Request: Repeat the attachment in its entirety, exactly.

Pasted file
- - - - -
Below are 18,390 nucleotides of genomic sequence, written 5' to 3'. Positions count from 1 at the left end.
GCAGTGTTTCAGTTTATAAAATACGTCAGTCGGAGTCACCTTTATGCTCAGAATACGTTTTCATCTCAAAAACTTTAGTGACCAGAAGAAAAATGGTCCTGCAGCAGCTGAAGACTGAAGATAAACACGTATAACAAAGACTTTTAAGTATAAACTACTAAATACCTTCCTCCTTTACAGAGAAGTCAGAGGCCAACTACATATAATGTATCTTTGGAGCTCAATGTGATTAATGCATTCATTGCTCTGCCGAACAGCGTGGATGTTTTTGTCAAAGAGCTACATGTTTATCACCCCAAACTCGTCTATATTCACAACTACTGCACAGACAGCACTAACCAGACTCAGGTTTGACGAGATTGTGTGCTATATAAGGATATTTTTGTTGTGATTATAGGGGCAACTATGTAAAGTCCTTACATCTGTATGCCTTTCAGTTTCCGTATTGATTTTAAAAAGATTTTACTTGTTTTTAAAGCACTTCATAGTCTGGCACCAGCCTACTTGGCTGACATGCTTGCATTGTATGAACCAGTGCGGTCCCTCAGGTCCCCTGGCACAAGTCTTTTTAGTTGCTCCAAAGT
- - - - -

Below are 18,390 nucleotides of genomic sequence, written 5' to 3'. Positions count from 1 at the left end.
GCAGTGTTTCAGTTTATAAAATACGTCAGTCGGAGTCACCTTTATGCTCAGAATACGTTTTCATCTCAAAAACTTTAGTGACCAGAAGAAAAATGGTCCTGCAGCAGCTGAAGACTGAAGATAAACACGTATAACAAAGACTTTTAAGTATAAACTACTAAATACCTTCCTCCTTTACAGAGAAGTCAGAGGCCAACTACATATAATGTATCTTTGGAGCTCAATGTGATTAATGCATTCATTGCTCTGCCGAACAGCGTGGATGTTTTTGTCAAAGAGCTACATGTTTATCACCCCAAACTCGTCTATATTCACAACTACTGCACAGACAGCACTAACCAGACTCAGGTTTGACGAGATTGTGTGCTATATAAGGATATTTTTGTTGTGATTATAGGGGCAACTATGTAAAGTCCTTACATCTGTATGCCTTTCAGTTTCCGTATTGATTTTAAAAAGATTTTACTTGTTTTTAAAGCACTTCATAGTCTGGCACCAGCCTACTTGGCTGACATGCTTGCATTGTATGAACCAGTGCGGTCCCTCAGGTCCCCTGGCACAAGTCTTTTTAGTTGCTCCAAAGT